Airliners are flown by more than one pilot. It is supposed to be "safer." It splits up the workload, and adds a double-checker to make sure nothing gets missed. But airline pilots undergo intensive standardization and proficiency training in the specific duties of each position. Thus, even if two airline pilots have never flown together before, they each know what to expect of each other, what their responsibilities are, and how to conduct the flight while functioning as a team. It works.

But a Beechcraft King Air requires only one pilot. And truthfully, for a large plane it is not that complicated to operate, contrary to what you might otherwise expect. Many corporations are happy to fly with the minimum crew of one pilot. If that pilot is experience and competent, then he is perfectly capable of safely transporting the airplane and its passengers hither and yon. It's done all the time, every day of the year.

So what was I expected to do? Jump in and immediately start flying as a crew in a single-pilot plane? If anything, I would be more of a distraction. Cass would have to double-check everything I did to make sure it was correct. So it would not lessen his workload in the least, and it could very well add to it. That certainly wouldn't enhance safety. As a "good copilot," I promised not to touch, adjust or move any control or switch on my own.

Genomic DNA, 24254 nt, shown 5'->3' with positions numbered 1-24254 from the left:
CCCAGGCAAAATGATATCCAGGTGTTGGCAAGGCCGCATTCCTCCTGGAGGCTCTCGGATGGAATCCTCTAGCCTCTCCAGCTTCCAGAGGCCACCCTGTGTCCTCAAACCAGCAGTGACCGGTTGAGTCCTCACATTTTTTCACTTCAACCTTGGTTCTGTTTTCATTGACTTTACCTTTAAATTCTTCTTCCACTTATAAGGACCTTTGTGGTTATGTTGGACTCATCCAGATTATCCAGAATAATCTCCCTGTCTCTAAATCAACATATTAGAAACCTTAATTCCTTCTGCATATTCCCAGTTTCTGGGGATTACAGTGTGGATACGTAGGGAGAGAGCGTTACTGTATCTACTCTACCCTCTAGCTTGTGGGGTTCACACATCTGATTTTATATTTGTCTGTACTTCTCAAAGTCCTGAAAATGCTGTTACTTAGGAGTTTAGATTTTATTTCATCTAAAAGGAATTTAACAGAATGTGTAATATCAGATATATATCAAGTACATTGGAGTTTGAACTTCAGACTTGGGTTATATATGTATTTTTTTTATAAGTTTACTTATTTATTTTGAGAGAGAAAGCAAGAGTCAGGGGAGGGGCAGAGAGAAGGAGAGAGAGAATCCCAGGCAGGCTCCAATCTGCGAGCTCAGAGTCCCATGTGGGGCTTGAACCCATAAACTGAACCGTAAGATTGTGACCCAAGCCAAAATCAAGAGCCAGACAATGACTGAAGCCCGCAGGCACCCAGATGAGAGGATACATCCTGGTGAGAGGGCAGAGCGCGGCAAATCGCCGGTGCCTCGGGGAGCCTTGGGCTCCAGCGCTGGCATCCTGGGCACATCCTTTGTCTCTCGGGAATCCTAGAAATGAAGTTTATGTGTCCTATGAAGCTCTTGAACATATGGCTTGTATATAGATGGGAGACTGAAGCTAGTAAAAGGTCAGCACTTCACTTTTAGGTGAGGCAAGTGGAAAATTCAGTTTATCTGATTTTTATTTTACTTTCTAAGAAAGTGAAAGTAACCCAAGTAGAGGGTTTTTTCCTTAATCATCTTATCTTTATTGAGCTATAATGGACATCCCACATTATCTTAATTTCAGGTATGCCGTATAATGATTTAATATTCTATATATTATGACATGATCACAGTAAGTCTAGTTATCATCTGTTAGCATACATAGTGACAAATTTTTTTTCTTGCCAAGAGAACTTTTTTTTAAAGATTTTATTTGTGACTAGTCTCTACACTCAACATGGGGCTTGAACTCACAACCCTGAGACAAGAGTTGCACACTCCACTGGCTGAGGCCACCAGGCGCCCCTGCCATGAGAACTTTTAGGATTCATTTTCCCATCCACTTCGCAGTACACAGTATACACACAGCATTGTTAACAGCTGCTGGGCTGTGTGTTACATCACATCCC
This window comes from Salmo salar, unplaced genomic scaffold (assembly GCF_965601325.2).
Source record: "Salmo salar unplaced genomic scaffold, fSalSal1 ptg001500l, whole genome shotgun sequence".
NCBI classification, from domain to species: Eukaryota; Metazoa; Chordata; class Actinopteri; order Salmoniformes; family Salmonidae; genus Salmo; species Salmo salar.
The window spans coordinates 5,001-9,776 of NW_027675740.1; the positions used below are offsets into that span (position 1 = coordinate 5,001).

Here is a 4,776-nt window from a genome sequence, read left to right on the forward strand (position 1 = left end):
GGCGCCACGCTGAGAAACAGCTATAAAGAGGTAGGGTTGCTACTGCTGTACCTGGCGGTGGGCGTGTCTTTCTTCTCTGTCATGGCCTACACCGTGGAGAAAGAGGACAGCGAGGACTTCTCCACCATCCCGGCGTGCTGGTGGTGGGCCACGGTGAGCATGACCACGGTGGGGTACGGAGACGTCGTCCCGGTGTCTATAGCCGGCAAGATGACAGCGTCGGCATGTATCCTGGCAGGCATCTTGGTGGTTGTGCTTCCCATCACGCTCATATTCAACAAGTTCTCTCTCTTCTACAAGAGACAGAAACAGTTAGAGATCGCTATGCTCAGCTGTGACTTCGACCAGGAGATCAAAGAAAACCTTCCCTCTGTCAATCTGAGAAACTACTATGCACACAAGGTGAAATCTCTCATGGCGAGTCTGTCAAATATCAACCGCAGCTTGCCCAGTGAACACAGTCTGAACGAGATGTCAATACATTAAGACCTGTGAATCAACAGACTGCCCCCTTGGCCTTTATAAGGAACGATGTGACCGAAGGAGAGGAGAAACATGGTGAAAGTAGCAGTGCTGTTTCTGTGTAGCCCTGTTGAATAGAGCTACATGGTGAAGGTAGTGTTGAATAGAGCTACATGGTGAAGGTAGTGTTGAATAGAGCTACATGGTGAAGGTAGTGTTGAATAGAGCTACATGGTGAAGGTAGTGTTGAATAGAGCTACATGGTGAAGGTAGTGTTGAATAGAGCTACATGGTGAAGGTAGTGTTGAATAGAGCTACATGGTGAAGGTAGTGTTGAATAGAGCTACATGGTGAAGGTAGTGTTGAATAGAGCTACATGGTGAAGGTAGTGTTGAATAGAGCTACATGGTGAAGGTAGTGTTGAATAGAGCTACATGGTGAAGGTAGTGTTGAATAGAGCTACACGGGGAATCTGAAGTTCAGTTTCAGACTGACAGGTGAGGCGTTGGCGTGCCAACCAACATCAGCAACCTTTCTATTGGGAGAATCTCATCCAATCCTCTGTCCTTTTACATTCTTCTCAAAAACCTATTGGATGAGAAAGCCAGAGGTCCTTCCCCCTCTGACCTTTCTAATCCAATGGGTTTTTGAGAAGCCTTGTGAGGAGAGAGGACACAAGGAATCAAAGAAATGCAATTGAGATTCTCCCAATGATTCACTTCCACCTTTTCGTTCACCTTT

I would merely be on the lookout for other planes. I did volunteer to do whatever he asked. If he wanted a radio frequency changed, I could do that. If he wanted something looked up in a reference book or database, I could do that. If he wanted a Coke from the back, I could do that too. And in fact, he did ask me to do a couple of tasks along the way (not the Coke thing though, thankfully).

When we got to Louisville, the Boss asked Cass if I was a good copilot? Cass and I exchanged a knowing look: Yes, I was; I hadn't touched anything. The Boss pressed, "Did he handle the radios for you?" - meaning, did I do all of the communicating with air traffic control? I changed the subject without answering directly.

After the Kentucky Derby was over, there was a mad scramble at the airport. Everybody wanted to leave at the same time. We fired-up the engines and joined a conga-line of airplanes that were snaking their way toward the departure runway. It was like rush-hour at JFK Airport. Only, the line wasn't moving much. ATC (Air Traffic Control) did the best they could, but were overwhelmed by the sheer number of airplanes. We spent nearly one-and-a-half hours in a traffic jam on the taxiway. Some hapless pilots spent more time than that. Wasteful? Oh yes!